Elisabeth Day ’14 (Greenwich, Conn.) tried to play it cool in Paris, but there were moments when she just couldn’t help herself. She audibly gasped before some of the world’s most famous paintings and monuments.
Day spent two weeks this summer studying the art and culture of France through the College’s Rothkopf Scholars program along with art and economics double major Briana Howard ’14 (Saugus, Mass.), art major Will Rockafellow ’14 (Rosemont, Pa.), and art and English double major Mark Tajzler ’14 (Wilmington, Del.).
“Seeing a beautiful painting in a book is great, but seeing the original is unreal,” says Day, a double major in art and English. “The Eiffel Tower, Géricault’s Raft of Medusa, Monet’s Water Lilies, Cézanne’s studio—there were so many incredible parts to this trip. Writing and pictures don’t do it justice; it was that amazing.”
Viewing art in context is one of the most important and perspective-altering aspects of studying abroad, says Robert Mattison, Metzgar Professor of Art. He led the group and crafted an itinerary full of not only museums, but also studios, cafés, and the urban neighborhoods that influenced the artists they studied. His goal was to enable his students to experience what the artists experienced.
“Art history is about original objects, so seeing art on a screen disembodies it because it is not to scale and not in its proper location,” explains Mattison, who previously led a Rothkopf Scholars trip to Vienna. “There were profound interactions among artists, writers, intellectuals, and patrons that are essential to understanding the history of the era. When the students are there, going to the cafés and artists’ studios, it really brings that history to life and provides a context. I can’t think of another undergraduate-level program like this one that allows the professor to work so closely on site with a very small group of elite students.”
In Provence, for example, the group visited the mental institution where Vincent van Gogh spent a year of his life. Tajzler describes the juxtaposition of the one-of-a-kind Provençal landscape with the Roman ruins of Saint-Rémy-de-Provence located a short 10-minute walk from the institution as “otherworldly.” Combining her love of art and coffee at the Parisian café that inspired van Gogh’s Night Café was “a moment of perfection” for Day. After hiking from Paul Cézanne’s studio, Howard understood his fascination with the view of Mont Sainte-Victoire and “could have sat there all day just to watch the clouds and sun move over it.”
The group visited prominent museums in Paris—the Musée Carnalavet, Musée d’Orsay, Musée de Louvre, Musée de l’Orangerie, Musée Rodin, Centré Pompidou, and Musée Marmottan—and the Musée Granet, Musée Reattu, and Musée Calvet in Aix and Avignon. They also visited important historical sites and monuments—the Cathedral of Notre Dame, Luxembourg Gardens, Pantheon, Opera Garnier, Arc de Triomphe, Eiffel Tower, grave of the Marquis de Lafayette, Cathedral of Ste. Trophime, and the Roman baths.
Recreating the artists’ lives took them to Les Deux Magots, a coffeehouse favored by Pablo Picasso, Ernest Hemingway, Jean-Paul Sartre, Simone de Bouvoir, and Albert Camus; and Les Deux Garçons on the Cours Mirabeau in Aix where Cézanne and Emil Zola first met, Picasso’s favorite bistro. The group agreed one of the highlights was the scenic cruise along the Seine their last night in Paris.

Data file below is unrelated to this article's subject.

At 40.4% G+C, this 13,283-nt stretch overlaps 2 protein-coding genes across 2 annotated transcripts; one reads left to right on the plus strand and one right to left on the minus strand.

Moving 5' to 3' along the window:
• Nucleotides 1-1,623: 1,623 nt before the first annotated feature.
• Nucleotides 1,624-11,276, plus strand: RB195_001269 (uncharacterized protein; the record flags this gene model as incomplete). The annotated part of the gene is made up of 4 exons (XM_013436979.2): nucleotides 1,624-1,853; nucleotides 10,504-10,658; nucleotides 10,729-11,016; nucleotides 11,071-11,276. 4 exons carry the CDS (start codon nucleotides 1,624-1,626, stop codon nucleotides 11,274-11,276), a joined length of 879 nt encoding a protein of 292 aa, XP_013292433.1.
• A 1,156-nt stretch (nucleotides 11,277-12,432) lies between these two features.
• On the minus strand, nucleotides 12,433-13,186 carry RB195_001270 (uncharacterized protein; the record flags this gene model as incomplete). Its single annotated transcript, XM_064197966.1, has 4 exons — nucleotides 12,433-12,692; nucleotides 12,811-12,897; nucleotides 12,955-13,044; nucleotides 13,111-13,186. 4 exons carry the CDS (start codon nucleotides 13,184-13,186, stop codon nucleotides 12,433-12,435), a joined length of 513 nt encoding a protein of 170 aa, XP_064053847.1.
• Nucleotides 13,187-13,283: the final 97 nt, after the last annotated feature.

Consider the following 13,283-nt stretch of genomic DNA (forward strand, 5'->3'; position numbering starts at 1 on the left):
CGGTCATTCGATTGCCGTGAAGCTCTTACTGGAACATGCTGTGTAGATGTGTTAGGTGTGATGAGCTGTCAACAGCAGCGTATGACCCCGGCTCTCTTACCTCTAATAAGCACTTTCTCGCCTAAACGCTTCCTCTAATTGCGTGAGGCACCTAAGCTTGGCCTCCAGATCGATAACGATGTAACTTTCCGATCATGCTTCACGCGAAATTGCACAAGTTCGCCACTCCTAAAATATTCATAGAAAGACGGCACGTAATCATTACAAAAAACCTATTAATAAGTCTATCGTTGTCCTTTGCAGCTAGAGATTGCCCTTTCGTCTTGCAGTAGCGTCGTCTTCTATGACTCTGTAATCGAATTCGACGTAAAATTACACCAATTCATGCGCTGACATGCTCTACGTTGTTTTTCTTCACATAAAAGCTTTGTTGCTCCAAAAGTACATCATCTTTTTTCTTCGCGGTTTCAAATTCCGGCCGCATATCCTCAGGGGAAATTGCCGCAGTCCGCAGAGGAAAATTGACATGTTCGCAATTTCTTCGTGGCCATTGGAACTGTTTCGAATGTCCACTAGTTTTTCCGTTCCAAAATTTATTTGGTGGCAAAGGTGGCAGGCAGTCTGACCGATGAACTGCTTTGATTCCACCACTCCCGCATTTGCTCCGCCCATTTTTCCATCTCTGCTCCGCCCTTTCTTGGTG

Day, who is interning this summer at Glamour magazine and previously interned at Rokeby Gallery while studying abroad in London, was taken by the small collection at the Musée de l’Orangerie and easily could have spent extra time there. Monet’s largest and definitive works from his Water Lilies series occupy its first two rooms and stretch floor-to-ceiling and wall-to-wall.
For Tajzler, who is spending the summer in Venice through the Save Venice Scholars program, seeing the work in person completely changed the way he thought about the art. After having to crane his neck to take in A Burial at Ornans, he appreciated one of his favorite artists, Gustave Courbet, even more as a revolutionary for depicting peasants on such a monumental scale. He found a sense of realism in van Gogh’s palette after experiencing the vibrant, sun-drenched landscape of Provence. The d’Orsay’s impressive collection of works by mid- to late-19th century artists such as Courbet, Édouard Manet, Edgar Degas, and James McNeill Whistler made it one of Tajzler’s favorite stops.
“I’d liken the experience to that of seeing a celebrity,” he explains. “When your initial understanding of the object is only through the reproduced image and discussion, the concept of the object tends to overtake the object itself, so seeing the actual work can feel quite alien. It’s an experience in breaking the fourth wall.”
At the Centré Pompidou, Howard was able to stand so close to monumental works by Picasso and Henri Matisse that she could see cracks in the paint and individual brushstrokes. She also discovered new artists in its modern art collection.
“Sometimes, I would see a piece and become overwhelmed with excitement,” she says. “It is a completely different feeling standing in front of something you spent hours studying on a little piece of paper and then, seeing it in person, you are dwarfed by a gigantic painting that you feel you know almost nothing about.”
The Rothkopf Scholars program is funded by an endowment established through gifts made to the Lafayette Leadership Campaign in honor of former Lafayette President Arthur J. Rothkopf ’55 and Barbara Sarnoff Rothkopf.